Sunday Devotion: 18 August 2019, Tenth Sunday after Pentecost
Main readings: Isaiah 5.1-7; Psalm 80.1-2, 8-19; Hebrews 11.29-12.2; Luke 12.49-59 (Jeremiah 23.23-29; Psalm 82)
Supplementary readings: Psalm 81; Hebrews 12.1-13; Isaiah 5. 16-24; Psalm 82; Luke 13.1-9 or Hebrews 12.1-13
“Do you think that I have come to bring peace to the earth? No, I tell you, but rather division!” (Luke 12.51)
Every empire throughout history has understood itself as the world’s best hope for realising lasting peace. And, every empire throughout history has used that understanding as justification for bloodshed, dispossession and assimilation. What is now known as ‘Australia’, established as an outpost of the British Empire, has a history of mass killings of Aboriginal people in a systematic process of expansion between 1788 and 1928. Additionally, various states’ policies have historically sought to destroy Aboriginal and Torres Strait Islander cultures and supported the institutionalised assimilation of our Indigenous peoples into white society.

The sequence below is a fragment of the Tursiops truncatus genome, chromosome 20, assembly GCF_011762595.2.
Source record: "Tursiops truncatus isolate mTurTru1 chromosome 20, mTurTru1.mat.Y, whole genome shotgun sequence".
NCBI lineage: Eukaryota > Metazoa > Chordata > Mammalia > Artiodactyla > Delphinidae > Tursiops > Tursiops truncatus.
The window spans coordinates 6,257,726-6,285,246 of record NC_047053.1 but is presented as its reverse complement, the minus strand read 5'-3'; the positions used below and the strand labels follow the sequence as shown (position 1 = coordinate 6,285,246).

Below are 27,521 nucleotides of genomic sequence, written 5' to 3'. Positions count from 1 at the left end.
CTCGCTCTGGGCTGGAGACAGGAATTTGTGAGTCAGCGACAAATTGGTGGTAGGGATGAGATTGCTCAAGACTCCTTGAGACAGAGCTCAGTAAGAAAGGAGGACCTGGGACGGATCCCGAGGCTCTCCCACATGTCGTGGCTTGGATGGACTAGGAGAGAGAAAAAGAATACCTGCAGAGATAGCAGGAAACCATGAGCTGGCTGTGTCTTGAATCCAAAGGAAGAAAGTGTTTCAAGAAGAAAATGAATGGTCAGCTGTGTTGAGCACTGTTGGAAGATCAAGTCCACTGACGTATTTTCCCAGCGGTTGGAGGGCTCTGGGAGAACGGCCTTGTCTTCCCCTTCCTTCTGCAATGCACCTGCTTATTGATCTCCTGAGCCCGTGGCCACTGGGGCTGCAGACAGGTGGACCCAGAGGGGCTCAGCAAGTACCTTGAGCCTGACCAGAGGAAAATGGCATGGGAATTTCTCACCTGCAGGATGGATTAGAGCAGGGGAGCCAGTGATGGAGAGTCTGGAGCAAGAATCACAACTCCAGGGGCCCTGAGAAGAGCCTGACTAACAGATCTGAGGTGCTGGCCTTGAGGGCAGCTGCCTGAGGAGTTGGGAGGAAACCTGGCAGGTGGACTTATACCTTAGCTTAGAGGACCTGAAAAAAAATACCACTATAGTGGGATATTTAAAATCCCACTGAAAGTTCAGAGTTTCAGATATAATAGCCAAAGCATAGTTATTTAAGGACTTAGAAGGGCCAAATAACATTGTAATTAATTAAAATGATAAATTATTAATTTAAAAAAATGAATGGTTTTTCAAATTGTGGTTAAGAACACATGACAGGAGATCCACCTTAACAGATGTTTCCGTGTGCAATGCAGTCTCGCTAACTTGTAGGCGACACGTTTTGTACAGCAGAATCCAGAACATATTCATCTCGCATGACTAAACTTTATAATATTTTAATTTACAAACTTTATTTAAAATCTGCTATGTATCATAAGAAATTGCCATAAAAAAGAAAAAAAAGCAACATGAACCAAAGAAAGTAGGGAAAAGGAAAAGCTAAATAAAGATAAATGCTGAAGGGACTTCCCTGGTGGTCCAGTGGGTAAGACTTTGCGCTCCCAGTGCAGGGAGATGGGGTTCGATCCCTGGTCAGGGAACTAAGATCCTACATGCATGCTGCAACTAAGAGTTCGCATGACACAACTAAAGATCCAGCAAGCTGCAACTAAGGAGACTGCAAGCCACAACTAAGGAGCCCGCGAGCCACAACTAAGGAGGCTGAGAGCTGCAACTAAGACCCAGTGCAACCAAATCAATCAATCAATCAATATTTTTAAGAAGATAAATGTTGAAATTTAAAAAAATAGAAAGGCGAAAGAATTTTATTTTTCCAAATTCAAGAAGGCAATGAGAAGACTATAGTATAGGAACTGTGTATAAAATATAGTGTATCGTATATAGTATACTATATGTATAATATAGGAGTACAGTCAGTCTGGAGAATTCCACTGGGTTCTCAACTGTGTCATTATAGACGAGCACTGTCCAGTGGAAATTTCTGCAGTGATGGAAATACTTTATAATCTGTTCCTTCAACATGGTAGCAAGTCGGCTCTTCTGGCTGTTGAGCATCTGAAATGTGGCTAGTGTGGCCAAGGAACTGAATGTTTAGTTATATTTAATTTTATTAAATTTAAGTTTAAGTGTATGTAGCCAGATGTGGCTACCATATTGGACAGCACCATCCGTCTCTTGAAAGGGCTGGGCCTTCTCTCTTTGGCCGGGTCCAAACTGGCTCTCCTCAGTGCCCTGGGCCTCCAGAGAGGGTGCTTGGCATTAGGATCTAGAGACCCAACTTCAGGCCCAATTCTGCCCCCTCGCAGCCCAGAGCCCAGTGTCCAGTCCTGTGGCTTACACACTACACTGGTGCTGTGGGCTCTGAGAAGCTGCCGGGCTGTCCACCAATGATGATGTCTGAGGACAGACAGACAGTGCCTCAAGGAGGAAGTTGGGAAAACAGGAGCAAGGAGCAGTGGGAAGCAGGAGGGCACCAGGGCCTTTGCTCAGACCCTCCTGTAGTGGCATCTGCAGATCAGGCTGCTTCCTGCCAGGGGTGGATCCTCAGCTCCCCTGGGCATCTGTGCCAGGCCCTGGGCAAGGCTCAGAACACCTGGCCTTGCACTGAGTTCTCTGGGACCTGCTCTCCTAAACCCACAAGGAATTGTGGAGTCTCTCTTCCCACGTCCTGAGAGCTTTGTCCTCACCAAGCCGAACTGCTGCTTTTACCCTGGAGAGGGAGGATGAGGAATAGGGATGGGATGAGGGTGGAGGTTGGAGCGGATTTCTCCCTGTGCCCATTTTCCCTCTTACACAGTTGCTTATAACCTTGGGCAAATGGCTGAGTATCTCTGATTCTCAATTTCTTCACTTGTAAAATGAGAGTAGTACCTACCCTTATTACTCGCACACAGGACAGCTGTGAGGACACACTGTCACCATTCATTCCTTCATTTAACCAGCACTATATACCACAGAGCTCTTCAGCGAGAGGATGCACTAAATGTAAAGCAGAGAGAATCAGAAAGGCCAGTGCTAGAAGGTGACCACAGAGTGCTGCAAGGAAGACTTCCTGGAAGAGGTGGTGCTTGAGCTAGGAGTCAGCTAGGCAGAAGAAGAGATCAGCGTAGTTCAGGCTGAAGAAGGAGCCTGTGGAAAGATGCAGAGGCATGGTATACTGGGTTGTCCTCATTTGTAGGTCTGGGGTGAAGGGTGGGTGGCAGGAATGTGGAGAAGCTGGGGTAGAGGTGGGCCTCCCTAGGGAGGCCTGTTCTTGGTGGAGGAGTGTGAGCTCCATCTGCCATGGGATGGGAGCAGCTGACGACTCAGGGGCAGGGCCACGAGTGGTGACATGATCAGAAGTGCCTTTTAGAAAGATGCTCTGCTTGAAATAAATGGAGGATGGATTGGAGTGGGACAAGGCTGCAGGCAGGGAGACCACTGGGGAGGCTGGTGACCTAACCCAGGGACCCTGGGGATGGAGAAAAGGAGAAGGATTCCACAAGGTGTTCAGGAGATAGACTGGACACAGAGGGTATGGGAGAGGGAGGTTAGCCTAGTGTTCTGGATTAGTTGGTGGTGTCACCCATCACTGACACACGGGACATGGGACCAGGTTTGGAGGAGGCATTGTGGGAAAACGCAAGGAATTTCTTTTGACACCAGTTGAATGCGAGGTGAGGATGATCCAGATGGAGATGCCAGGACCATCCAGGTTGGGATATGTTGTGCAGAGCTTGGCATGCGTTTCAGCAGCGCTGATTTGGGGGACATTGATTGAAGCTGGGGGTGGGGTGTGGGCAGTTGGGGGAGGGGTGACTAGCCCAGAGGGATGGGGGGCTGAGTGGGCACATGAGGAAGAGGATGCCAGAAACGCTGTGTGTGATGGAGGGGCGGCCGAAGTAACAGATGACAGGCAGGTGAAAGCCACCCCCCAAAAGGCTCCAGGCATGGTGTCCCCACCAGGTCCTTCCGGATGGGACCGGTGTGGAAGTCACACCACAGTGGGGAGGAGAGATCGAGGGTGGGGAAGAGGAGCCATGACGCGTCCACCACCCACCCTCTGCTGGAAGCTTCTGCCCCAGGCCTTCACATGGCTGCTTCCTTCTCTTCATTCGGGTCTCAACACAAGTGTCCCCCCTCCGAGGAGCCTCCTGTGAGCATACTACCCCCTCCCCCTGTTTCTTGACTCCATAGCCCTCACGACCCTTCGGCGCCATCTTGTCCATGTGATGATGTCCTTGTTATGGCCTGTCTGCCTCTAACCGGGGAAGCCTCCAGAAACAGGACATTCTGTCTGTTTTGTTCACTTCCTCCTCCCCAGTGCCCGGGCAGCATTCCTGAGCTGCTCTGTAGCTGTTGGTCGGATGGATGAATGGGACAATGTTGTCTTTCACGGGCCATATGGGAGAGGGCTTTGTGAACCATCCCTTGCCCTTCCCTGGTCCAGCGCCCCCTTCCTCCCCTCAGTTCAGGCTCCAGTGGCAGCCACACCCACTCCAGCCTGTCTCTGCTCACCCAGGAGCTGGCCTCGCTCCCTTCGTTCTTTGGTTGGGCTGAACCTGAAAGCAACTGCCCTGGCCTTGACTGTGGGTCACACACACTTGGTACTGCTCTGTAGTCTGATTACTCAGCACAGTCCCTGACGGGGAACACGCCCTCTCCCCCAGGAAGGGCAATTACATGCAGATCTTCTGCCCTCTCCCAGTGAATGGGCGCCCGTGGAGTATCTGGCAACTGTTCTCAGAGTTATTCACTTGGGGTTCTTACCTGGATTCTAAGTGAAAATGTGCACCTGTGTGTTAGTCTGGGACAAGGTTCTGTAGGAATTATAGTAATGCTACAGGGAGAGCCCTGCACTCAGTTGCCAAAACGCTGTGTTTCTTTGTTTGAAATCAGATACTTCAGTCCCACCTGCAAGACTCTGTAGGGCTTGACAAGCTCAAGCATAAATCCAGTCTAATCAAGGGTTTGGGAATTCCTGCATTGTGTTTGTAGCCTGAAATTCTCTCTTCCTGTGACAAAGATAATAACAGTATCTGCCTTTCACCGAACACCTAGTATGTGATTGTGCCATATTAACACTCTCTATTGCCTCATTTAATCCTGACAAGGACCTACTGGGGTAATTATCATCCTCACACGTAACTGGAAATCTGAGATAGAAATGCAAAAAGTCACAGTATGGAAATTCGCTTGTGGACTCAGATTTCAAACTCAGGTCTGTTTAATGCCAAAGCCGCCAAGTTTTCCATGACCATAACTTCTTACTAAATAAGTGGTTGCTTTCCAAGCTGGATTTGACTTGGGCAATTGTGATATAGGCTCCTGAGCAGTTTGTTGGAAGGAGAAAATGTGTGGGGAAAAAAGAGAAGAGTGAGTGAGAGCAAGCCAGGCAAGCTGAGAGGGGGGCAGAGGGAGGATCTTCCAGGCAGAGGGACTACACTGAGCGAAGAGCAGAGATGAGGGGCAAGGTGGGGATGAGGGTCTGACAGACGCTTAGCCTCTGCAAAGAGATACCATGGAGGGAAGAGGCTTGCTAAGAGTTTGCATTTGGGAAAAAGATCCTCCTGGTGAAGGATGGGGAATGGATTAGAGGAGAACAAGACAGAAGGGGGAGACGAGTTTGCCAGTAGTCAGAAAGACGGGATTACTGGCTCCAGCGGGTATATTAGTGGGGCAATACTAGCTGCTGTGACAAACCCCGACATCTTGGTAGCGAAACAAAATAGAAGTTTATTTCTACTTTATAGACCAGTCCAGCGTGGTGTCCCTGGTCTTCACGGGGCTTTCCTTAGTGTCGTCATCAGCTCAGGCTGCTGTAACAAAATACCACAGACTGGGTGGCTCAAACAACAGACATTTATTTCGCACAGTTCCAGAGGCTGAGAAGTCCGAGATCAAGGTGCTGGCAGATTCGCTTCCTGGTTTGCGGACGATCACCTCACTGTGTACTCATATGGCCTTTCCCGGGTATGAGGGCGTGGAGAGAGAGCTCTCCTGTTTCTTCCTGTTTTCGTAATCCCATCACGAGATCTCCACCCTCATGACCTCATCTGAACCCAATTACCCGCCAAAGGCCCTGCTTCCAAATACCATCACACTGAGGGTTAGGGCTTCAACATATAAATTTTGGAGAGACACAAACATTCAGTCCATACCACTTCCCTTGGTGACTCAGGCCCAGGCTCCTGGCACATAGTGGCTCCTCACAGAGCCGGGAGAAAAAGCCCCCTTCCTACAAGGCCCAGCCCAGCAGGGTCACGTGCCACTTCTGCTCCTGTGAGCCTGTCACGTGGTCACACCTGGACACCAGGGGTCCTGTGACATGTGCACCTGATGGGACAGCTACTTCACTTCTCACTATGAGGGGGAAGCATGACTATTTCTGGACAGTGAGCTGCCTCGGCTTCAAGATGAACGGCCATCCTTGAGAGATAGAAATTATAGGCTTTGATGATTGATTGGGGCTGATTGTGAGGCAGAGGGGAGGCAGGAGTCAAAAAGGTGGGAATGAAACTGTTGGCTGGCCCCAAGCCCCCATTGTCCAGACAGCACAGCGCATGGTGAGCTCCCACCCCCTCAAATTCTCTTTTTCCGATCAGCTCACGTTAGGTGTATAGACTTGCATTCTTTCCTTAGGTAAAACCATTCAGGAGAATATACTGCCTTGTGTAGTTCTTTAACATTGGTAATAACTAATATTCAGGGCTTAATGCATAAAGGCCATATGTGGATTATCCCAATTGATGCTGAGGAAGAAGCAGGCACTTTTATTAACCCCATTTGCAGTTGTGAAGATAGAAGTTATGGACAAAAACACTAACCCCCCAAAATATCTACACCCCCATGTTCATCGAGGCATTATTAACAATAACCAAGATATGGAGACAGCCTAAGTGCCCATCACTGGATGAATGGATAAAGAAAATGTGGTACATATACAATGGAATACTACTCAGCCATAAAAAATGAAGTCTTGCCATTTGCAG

Jesus lived under the violent Roman Empire, which also understood itself as the world’s best hope for civil stability and peace. Yet Jesus refused the Roman vision for peace, knowing well that the price for peace under imperial regimes is always violence. At the heart of Jesus’ refusal is a challenge to those kinship ties that are regarded as foundational and sacred to the project of imperial peace. “From now on five in one household will be divided, three against two and two against three” (Luke 12.52). Jesus did not come in the name of any imperial peace project with its hopes and visions of assimilation to a ‘proper’ social order. He comes in the name of the Kingdom of God, which cuts open all our natural allegiances to nation and even family. In Australia, what visions of society and family do we hold to be sacred?
Discipleship always requires us to break from those patterns of living that pledge allegiance to oppressive social orders. Jesus confronts us with a choice: choose empire or choose the Kingdom of God.
The promise is that with discipleship comes Jesus’ peace that surpasses all understanding—a peace that no empire could ever give.Jump to next article